A new artificial joint from the Chalmers University of Technology in Sweden offers forearm amputees a bodily function many would imagine difficult to live without—wrist mobility.
High levels of wrist mobility allow for the hand to carry out many day-to-day functions seamlessly–using a screwdriver, opening a door, turning a page in a book. Current prosthetics offer limited solutions for handling these complex maneuvers.
"A person with forearm amputation can use a motorized wrist rotator controlled by electric signals from the remaining muscles. However, those same signals are also used to control the prosthetic hand," says Max Ortiz Catalan, Associate Professor at the Department for Electrical Engineering at Chalmers, in a explaining the problem.
"This results in a very cumbersome and unnatural control scheme, in which patients can only activate either the prosthetic wrist or the hand at one time and have to switch back and forth. Furthermore, patients get no sensory feedback, so they have no sensation of the hand's position or movement."
The new wrist system uses a process known as osseointegration. Taken from the Latin ossum "bone" and integrare "to make whole," osseointergration is the process of connecting living bone and artificial implants. The Swedish system, developed with prosthetic company , connects to two bones in the forearm—the ulna and the radius.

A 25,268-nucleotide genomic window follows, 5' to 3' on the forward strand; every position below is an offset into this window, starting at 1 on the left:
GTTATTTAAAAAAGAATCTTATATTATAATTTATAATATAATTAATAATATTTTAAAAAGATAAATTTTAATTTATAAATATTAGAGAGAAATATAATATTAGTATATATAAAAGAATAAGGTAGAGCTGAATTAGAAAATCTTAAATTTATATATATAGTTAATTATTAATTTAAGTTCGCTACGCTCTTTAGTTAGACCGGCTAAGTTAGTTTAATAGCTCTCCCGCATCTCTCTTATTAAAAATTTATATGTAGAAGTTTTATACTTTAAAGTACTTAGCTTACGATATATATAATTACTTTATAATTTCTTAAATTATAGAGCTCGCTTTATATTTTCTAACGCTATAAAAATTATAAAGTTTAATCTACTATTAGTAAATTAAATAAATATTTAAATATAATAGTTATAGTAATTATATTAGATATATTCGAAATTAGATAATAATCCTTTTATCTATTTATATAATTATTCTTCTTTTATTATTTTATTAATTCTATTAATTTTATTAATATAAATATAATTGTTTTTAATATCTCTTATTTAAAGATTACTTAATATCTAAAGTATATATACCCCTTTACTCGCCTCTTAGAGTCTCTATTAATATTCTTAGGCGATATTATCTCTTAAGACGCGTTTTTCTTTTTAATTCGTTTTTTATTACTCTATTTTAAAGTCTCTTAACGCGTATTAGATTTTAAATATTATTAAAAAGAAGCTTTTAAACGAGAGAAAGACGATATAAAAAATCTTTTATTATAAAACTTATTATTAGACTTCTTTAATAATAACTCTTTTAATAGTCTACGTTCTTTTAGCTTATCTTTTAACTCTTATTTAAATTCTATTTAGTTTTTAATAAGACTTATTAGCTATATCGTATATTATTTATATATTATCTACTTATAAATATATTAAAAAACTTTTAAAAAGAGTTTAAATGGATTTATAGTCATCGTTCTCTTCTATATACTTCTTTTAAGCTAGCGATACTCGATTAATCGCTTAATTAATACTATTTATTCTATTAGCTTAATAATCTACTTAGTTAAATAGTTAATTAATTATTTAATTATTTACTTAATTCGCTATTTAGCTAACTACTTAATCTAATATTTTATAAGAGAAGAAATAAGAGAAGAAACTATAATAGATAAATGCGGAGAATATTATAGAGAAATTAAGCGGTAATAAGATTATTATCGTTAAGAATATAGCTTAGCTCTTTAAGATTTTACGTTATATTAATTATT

These two bones are crucial to wrist movement. As a wrist turns, the radius moves over the ulna. Many amputees still retain enough musculature to make this movement, but traditional prosthetics typically cant make use of this.
There are two implants within the system. These are each connected to the ulna and the radius. Then a third wrist-like artificial joint acts as a connection between the ulna implant, the radius implant, and the prosthetic hand at the end of the system.
"Depending on the level of amputation, you could still have most of the biological actuators and sensors left for wrist rotation. These allow you to feel, for example, when you are turning a key to start a car. You don't look behind the wheel to see how far to turn - you just feel it. Our new innovation means you don't have to sacrifice this useful movement because of a poor technological solution, such as a socket prosthesis. You can continue to do it in a natural way," says Ortiz Catalan.
Although the researchers found that they offer total freedom of movement in the ulnar and radial bones, patients noted discomfort. This full freedom of movement, it turns out, was not necessary—what mattered most was the axial, or circular, motion of the ulna and radius bones.
Prosthetics have come a long way—in the Middle Ages, it was recently discovered, a man used a knife and leather straps as a replacement limb.